Internal auditors are employed by public and private companies, nonprofit organizations and government agencies at all levels. They operate as independent agents within an organization. They are tasked with providing objective evaluations of internal controls, risk management efforts and governance processes.
Many internal auditors look into virtually every corner of an organization, evaluating operational efficiency, the reliability of financial reporting, information security controls and compliance with legal and regulatory standards. Detecting, investigating and deterring all types of fraud within an organization is another key function of the internal auditor.
Most internal auditors have the authority to access and assess all areas of an organization. In a publicly traded company, internal auditors typically report to the audit committee of the company's board of directors, thereby maintaining independence from the company's management structure. This enables free and objective reporting of fraud and operational problems regardless of the parties involved, ensuring the issues are addressed and changes are implemented to improve the company.
Internal Auditing Career Path
While many internal auditors begin in entry-level positions immediately after completing their bachelor's degrees, others obtain positions after gaining professional experience working in external audit firms or in accounting. With several years of experience, junior internal auditors can advance to more senior positions, handling complex audit assignments from the planning stages through to the final reporting stages.
Senior internal auditors may supervise and lead audit teams to complete audit projects. Top performers in large internal audit departments can move into managerial roles directing the activities of the department, supervising department performance and communicating audit results to the relevant authorities in the organization.
An entry-level internal auditor position generally requires at least a bachelor's degree, preferably in a business discipline such as accounting, finance, management, public administration or computer information systems. Some companies may seek out entry-level job candidates with degrees in engineering or other technical subjects related to the company's operations.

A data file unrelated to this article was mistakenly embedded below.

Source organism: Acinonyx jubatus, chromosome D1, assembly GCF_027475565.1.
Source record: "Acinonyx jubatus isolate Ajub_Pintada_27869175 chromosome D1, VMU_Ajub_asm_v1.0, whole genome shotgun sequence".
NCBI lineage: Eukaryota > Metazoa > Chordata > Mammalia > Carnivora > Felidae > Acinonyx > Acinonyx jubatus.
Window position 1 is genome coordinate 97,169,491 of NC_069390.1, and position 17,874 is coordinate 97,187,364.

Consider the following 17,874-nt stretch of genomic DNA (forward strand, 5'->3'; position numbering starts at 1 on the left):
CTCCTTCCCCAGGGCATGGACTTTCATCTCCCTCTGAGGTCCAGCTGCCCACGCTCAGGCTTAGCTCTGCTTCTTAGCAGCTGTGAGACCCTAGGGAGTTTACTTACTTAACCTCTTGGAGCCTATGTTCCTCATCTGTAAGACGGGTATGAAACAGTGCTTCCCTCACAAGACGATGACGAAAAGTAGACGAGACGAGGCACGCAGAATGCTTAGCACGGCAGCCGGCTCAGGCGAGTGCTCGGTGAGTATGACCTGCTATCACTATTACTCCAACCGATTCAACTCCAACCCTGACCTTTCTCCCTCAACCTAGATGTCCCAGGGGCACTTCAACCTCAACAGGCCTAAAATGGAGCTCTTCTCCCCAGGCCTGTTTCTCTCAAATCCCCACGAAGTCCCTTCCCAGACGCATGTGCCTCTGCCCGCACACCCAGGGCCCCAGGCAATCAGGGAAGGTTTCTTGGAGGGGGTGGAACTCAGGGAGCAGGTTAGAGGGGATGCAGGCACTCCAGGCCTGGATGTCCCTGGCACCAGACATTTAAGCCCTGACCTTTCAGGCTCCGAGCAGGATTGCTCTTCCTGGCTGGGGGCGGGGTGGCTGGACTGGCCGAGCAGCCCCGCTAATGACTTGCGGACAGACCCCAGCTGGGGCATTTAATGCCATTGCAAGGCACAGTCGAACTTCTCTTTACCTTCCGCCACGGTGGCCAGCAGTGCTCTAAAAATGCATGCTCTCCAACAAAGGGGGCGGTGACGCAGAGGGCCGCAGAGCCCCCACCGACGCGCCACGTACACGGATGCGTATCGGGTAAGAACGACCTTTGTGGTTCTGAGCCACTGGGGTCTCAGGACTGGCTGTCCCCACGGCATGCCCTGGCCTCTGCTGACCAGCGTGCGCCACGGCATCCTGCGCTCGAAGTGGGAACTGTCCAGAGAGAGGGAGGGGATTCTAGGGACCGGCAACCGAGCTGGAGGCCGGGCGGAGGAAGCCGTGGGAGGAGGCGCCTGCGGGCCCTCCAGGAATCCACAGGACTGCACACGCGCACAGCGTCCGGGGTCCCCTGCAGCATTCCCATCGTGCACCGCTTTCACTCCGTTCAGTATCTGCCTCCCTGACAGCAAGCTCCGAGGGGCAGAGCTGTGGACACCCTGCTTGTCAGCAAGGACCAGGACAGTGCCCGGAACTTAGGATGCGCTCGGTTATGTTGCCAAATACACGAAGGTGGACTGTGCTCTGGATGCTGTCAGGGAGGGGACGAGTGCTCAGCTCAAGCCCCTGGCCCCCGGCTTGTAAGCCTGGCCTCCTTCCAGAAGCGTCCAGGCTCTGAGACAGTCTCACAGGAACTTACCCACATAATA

Senior positions in the field typically require bachelor's degrees and substantial professional experience in internal auditing. While a graduate degree is not usually required for advancement in the field, a Master's in Business Administration (MBA) or another relevant subject can provide an important advantage in the job market, especially for leadership positions in internal audit departments.
There are many professional certifications relevant to internal auditors. Some positions in the field require job candidates to hold one or more certifications, while other jobs list certifications as preferences rather than requirements. The two most important certifications in the field are the Certified Internal Auditor (CIA) designation and the Certified Public Accountant (CPA) designation.
The CIA designation, which is awarded by the Institute of Internal Auditors, is the preeminent professional certification in the field. It is generally considered a qualification for advancement to more senior internal auditor positions. Certification candidates must either have a bachelor's degree and two years of qualifying work experience or an associate's degree and five years of qualifying work experience. A candidate with a master's degree is eligible for certification with one year of qualifying work experience. Eligible candidates must pass a certification examination.
The CPA designation, which is awarded by the American Institute of Certified Public Accountants, is the most important professional credential in the public accounting field. While certification requirements vary slightly from state to state, candidates must usually complete an academic program in accounting and a total of 150 semester hours of qualifying courses in accounting, business and general education topics. While a master's degree is not required, many candidates take at least some graduate courses to complete the educational requirements. The CPA designation also requires a passing score on the Uniform CPA Examination.
Other professional certifications important to many positions in the field include the Certified Information Systems Auditor (CISA) designation, the Certified Fraud Examiner (CFE) designation and the Certified Government Auditing Professional (CGAP) designation.
(For related reading, see "Examining a Career as an Auditor.")